Altered or invented bank statements remain one of the industry’s biggest challenges, but now they’ve gone digital. About 85 percent of the cases of fraud submitted to the DataMerch database involve falsified bank documents, nearly all of them manipulated digitally, Williams notes.
Merchants alter their statements to overstate their balances, increase the amount of their monthly deposits, erase overdrafts, or hide automatic payments they’re already making on loans or advances, Williams says. Most use software that helps them reformat and tamper with PDF files that begin as legitimate bank statements, he observes.
To combat false statements, alt funders are demanding online access to applicants’ actual bank accounts. Some funders ask for prospective clients’ usernames and passwords to examine bank records, but applicants often consider such requests an invasion of their privacy, sources agree.
That’s why RapidAdvance has joined the ranks of companies that use electronic tools like DecisionLogic, GIACT or Yodlee to verify a bank balance or the owner of the account and perform test ACH transfers – all without needing to persuade anyone to surrender personally identifiable information, Brown says.
Other third-party systems can use an IP address to view the computing device and computer network that a prospective customer is using to apply for credit, Brown says. RapidAdvance has received applications that those tools have traced to known criminal networks. The systems even know when crooks are masking the identity of the networks they’re using to attempt fraud, he observes.
RapidAdvance has also developed its own software to head off fraud. One program developed in-house cross references every customer who’s contacted the company, even those who haven’t taken out a loan or merchant cash advance. “People who want to defraud you will come back with a different business name on the same bank account,” Brown says. “It’s a quick way to see if this is somebody we don’t want to do business with.”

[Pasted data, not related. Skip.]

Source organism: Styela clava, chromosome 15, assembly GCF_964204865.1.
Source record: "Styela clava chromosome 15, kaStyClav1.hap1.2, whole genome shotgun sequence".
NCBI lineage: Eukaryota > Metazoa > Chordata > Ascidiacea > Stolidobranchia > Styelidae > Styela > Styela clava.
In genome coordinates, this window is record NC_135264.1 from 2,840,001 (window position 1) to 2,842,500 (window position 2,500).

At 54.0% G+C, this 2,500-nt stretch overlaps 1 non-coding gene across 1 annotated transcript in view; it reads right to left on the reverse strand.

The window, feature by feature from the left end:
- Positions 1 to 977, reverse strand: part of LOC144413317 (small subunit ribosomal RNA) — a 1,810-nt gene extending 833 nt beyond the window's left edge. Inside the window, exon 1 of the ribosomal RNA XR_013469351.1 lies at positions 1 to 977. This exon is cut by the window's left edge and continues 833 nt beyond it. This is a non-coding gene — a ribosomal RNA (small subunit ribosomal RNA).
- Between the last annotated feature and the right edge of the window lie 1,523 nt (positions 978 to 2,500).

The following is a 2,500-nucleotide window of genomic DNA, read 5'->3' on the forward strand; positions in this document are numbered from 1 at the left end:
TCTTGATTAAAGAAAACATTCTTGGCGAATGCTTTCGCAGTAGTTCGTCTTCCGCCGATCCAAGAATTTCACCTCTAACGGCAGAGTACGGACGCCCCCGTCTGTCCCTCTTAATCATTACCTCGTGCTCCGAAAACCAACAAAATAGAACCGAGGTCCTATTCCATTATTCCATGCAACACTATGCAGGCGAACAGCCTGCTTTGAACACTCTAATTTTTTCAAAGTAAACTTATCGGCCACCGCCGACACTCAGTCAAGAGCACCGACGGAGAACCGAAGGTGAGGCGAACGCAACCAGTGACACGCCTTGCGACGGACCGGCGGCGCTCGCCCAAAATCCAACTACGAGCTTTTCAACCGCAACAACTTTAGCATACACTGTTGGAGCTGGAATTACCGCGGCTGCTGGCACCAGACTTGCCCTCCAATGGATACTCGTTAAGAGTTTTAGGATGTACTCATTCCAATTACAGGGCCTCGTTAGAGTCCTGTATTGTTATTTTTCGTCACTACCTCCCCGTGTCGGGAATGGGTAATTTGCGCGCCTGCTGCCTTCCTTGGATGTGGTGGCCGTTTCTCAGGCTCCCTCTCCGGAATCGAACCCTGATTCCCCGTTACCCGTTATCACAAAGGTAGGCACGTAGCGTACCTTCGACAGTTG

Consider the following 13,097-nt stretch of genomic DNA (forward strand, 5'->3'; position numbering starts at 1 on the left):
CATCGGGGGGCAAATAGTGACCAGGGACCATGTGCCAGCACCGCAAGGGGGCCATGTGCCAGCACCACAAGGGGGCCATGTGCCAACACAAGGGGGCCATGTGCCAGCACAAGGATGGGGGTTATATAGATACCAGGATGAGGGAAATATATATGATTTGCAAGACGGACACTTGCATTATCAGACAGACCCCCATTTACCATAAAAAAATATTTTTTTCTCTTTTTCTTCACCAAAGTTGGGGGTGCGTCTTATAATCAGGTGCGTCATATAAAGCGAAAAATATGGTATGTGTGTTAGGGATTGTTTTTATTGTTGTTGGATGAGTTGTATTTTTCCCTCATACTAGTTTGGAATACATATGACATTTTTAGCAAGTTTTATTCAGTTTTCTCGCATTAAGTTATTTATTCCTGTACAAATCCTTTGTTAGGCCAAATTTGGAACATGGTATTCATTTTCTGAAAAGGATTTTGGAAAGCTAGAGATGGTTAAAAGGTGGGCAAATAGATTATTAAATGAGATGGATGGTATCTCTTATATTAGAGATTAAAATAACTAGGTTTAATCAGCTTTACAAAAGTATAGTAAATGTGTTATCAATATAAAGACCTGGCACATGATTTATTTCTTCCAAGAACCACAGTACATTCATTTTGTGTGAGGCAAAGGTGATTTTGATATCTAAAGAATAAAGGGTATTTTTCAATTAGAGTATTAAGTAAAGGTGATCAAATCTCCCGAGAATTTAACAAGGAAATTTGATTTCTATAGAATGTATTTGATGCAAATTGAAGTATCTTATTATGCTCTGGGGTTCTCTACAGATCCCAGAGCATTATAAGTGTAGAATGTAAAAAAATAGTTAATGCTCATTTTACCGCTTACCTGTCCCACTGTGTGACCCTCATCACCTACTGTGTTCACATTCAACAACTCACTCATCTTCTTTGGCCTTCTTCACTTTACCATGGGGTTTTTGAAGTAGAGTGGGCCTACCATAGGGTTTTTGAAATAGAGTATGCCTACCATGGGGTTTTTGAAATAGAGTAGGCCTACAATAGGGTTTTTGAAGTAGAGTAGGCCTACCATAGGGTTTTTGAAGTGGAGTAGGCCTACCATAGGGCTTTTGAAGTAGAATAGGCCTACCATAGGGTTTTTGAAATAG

Sometimes businesses use differing federal tax ID numbers to pull off a hoax, according to Williams at DataMerch. That’s why his company’s database lists all of the ID numbers for a business.
All of those electronic safeguards have come into play only recently, Brown maintains. “We didn’t think about any of this five years ago – certainly not 10 years ago,” he says. In those days, funders were satisfied with just an application and a copy of a driver’s license, he remembers.
Since then, some sage advice has been proven true. When RapidAdvance was founded in 2005, the company had a mentor with experience at Capital One, Brown says. One piece of wisdom the company guru imparted was this: “Watch out when the criminals figure out your business model.” That’s when an industry becomes a target of organized fraud.